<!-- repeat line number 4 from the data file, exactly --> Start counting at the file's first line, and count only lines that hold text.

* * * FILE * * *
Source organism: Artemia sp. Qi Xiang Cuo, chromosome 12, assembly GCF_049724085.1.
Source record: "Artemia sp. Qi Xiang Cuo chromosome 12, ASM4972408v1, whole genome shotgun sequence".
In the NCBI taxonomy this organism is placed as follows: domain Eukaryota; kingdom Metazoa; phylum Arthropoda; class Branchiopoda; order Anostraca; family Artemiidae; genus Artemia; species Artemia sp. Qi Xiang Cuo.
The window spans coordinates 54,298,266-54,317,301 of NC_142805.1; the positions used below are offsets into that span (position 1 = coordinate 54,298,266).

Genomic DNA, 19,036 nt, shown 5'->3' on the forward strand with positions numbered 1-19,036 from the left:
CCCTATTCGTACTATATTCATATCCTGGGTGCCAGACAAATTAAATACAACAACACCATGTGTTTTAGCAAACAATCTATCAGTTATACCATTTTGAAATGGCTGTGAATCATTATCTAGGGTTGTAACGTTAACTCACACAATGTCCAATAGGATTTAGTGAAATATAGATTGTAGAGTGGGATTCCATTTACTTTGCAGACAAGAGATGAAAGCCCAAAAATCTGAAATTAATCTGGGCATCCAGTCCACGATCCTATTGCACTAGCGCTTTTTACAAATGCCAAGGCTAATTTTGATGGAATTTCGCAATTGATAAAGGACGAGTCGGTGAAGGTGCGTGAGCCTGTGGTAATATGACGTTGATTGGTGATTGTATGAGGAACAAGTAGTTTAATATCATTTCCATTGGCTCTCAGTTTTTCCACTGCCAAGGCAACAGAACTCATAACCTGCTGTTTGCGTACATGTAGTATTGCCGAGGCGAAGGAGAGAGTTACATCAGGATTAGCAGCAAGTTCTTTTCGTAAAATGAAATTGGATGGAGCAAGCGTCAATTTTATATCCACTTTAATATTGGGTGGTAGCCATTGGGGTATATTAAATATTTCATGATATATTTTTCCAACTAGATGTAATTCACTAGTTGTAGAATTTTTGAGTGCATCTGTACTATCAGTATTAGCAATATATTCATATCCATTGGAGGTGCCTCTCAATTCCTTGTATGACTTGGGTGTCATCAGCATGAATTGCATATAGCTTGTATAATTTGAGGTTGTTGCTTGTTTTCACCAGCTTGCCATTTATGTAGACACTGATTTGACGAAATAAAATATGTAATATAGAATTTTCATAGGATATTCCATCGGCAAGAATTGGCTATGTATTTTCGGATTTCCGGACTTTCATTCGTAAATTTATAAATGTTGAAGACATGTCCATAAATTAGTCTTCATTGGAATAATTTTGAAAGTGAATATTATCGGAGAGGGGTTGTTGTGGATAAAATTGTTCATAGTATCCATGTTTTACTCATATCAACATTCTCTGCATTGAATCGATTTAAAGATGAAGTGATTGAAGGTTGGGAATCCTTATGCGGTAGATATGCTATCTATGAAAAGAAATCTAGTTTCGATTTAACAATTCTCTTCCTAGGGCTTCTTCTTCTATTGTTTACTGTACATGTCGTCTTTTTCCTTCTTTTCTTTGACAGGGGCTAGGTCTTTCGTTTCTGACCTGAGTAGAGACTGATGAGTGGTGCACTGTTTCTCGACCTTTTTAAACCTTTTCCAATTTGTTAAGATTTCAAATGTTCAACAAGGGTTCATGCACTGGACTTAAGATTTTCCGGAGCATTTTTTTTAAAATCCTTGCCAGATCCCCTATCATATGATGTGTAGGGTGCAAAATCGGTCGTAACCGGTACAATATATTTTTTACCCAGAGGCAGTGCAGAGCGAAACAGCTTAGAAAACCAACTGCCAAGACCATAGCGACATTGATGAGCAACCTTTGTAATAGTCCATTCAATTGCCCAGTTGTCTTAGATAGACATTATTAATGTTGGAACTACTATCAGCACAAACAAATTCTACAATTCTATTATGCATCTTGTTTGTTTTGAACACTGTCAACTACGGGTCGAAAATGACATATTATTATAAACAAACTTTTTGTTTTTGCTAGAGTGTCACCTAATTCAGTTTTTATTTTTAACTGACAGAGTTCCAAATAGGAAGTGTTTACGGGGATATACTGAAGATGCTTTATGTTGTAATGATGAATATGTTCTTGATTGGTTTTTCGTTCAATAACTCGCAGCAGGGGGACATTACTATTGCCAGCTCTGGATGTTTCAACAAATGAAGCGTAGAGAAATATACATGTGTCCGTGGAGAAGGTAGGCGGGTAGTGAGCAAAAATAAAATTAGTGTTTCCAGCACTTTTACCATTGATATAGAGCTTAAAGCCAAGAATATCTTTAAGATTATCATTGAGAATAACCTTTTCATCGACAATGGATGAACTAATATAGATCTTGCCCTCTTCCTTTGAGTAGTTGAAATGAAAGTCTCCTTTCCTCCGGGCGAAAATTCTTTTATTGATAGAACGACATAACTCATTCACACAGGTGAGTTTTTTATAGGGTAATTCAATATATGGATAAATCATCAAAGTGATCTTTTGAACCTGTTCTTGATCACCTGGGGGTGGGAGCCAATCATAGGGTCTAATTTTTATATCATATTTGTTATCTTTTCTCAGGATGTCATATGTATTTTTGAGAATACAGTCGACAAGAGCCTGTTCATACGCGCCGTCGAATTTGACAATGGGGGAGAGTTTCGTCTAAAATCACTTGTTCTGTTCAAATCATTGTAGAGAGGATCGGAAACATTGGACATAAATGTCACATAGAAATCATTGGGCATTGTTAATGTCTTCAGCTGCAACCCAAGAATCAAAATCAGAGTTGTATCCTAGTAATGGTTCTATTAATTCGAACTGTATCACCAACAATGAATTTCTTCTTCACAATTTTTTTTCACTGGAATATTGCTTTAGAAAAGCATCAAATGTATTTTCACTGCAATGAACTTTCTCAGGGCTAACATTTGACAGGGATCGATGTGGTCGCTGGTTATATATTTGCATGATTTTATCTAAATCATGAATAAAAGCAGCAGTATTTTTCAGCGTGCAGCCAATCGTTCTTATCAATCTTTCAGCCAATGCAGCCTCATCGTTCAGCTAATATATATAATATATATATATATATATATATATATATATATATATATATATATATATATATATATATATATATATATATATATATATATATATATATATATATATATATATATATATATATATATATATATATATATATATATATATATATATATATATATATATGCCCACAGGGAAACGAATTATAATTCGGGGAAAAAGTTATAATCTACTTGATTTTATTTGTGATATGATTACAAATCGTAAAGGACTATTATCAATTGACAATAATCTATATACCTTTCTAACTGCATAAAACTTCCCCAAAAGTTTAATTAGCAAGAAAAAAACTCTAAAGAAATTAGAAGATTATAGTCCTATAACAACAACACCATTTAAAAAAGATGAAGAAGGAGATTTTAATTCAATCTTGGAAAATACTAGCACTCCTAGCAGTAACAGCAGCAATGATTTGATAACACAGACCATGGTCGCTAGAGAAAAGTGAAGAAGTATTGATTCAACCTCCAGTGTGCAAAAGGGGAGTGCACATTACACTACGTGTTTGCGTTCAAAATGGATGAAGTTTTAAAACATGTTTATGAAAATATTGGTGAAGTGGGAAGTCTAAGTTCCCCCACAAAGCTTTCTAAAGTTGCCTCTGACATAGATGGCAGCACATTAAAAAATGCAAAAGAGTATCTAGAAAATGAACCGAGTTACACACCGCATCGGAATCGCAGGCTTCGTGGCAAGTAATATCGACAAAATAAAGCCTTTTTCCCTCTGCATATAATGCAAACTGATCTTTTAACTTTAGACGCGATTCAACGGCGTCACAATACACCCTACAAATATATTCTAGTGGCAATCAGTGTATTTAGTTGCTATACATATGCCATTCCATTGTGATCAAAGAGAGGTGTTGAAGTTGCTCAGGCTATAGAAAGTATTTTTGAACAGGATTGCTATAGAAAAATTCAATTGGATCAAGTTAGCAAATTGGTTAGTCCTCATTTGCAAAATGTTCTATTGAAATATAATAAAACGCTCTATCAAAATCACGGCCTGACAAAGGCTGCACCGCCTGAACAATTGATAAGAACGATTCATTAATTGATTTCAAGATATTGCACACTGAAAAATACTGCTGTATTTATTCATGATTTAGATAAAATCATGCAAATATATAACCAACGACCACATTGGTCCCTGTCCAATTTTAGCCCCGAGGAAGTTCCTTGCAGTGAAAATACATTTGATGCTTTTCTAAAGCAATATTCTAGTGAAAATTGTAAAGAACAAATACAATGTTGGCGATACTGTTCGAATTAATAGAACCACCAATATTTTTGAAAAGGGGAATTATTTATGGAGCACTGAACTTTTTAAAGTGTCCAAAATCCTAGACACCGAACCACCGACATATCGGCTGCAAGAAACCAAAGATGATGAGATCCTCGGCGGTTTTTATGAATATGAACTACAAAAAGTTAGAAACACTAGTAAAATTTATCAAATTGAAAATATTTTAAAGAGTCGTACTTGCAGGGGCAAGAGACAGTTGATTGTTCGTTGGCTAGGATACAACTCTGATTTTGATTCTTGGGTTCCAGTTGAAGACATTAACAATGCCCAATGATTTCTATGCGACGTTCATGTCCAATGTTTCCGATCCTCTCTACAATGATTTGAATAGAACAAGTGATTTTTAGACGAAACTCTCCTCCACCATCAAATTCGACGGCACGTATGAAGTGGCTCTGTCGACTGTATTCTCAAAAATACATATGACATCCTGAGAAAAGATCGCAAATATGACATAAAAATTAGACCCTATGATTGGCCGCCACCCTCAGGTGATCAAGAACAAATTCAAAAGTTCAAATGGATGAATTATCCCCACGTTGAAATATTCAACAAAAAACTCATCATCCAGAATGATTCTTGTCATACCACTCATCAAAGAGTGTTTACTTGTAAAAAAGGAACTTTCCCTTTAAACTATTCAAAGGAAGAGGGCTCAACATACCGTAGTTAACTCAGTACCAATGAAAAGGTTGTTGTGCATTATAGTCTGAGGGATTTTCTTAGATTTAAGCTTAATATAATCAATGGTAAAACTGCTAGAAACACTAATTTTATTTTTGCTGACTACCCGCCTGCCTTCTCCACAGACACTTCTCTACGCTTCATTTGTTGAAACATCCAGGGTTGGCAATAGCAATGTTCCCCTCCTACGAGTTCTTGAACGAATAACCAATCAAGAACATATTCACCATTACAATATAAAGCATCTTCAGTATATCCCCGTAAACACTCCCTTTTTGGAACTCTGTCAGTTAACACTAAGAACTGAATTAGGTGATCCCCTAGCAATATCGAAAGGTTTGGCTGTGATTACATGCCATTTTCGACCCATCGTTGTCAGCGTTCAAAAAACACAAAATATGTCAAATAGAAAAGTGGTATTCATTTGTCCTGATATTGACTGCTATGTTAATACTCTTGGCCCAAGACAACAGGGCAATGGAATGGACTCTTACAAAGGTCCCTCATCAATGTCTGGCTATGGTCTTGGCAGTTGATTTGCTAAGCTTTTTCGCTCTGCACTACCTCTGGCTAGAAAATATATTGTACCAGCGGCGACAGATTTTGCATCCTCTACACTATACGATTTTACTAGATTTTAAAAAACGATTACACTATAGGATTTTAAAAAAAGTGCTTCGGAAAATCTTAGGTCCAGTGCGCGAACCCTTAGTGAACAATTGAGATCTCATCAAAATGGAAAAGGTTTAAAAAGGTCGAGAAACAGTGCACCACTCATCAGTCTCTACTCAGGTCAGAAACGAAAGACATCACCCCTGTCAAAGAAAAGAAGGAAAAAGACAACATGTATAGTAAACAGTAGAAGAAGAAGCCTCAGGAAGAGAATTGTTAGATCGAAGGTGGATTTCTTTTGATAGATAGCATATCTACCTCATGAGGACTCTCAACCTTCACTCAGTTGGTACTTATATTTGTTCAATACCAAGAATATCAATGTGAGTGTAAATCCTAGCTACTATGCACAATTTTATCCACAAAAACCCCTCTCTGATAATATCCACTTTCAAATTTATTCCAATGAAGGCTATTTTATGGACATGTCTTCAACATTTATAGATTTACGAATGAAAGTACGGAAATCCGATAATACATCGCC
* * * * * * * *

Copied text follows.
The window spans coordinates 54,298,266-54,317,301 of NC_142805.1; the positions used below are offsets into that span (position 1 = coordinate 54,298,266).